Into Eastern Europe

SLOVAKIA/HUNGARY border Darlene is sprawled  on the ground, close to tears, I am unclamping my fingers from the brakes.

SLOVAKIA/HUNGARY border

Darlene is sprawled  on the ground, close to tears, I am unclamping my fingers from the brakes.

After being waved on by one official, a sudden bellow “HALT!” brought me to an emergency stop and Darlene slamming into my bike. 

The second official insists on seeing our passports.

Though his English does not run to apologies, when he sees Darlene’s tears he is clearly embarrassed.

Across the border the bike path soon ends.

The signposted bike route continues along lanes and small roads, away from the Danube River (Duna in Hungary), to the town of Gyor.

It is a big, prosperous town, with a touristy centre and industrial suburbs that have us puzzling over a street plan, looking for a campground.

In the first of many acts of Hungarian kindness, a man cycling home from work, detours a couple of kilometres to lead us to it.

The campground is basic and its adjoining dilapidated, broken windowed motel is less than promising.

While we cook dinner, we watch the motel occupants arrive.

They are all single working men, maybe immigrants, spilling out of vans and pickup trucks in threes and fours.

They walk indoors slowly, with the slumped shoulder tiredness of labourers after a hot day of hard work.

Unusually, we are not the only cycle tourists at the campground.

There is a group of four middle-aged German men, travelling lightly because they are accompanied by a sag wagon, and a younger couple who tow their big dog behind them, in a trailer meant for children.

We leave Gyor as we arrived, with more route-finding help from a passerby, to begin a memorably pleasant section of our European tour.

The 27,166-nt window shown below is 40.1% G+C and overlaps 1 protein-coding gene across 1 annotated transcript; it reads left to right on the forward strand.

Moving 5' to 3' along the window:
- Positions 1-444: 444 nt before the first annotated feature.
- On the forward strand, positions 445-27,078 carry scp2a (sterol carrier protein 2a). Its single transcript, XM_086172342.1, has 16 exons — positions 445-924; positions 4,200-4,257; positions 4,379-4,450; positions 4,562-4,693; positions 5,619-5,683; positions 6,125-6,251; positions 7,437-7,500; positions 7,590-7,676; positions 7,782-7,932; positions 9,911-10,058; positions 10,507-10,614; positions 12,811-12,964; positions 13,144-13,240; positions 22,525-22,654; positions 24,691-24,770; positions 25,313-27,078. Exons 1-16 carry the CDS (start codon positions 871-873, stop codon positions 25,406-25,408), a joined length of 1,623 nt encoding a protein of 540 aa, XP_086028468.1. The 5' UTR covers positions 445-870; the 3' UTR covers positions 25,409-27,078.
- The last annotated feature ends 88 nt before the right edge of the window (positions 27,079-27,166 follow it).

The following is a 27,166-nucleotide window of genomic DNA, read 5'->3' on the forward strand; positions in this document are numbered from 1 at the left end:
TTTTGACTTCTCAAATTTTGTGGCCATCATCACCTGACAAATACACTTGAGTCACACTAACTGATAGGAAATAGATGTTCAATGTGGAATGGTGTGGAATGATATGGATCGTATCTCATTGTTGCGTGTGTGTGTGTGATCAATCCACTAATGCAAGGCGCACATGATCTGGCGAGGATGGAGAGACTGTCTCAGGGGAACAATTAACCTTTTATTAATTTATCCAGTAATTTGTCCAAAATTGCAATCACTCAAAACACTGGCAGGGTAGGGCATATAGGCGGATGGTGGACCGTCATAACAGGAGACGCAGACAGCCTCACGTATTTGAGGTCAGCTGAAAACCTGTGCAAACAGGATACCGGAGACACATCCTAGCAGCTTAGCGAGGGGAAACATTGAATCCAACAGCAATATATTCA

Out in the countryside, lanes take us between fields of sunflowers or grain, spotted with bright red poppies and other wildflowers.

The only Canola we see is as an introduced weed in the ditches.

A farmer, sitting hunched over the reins of his loaded horse cart, waves as we ride by.

The weather has been warming up, hitting 30 Celsius today.

We end the day on a restaurant terrace, in the warmth of evening, sipping Dreher beer, watching the river change from blue to grey as the light fades.

This is how we dreamed cycle touring Europe would be.

The Duna takes a big turn south, cutting through hills, which we avoid by sticking to minor roads close to the river.

In the millennia-old city of Ezstergom we stop only for an ice-cream lunch.

Romans, Attila the Hun and Turks have all overrun this place in the past.

We are put off by 21st-century invaders: the tourists bused from Budapest every day.

On the quiet streets of many villages, cherry trees laden with ripe fruit line the sidewalks, overlooked by power poles crowned with stork nests.

The storks are busy feeding their young, swooping down to the fields, then flapping awkwardly back up.

During an afternoon snack stop on the bench of a bus shelter, a friendly grandmother tries to explain, in a mixture of Hungarian, German and English, that she is waiting  to meet her granddaughter from school, with a present of a bag of cherries.

Her husband takes Darlene home so she can pick herself a bag of cherries.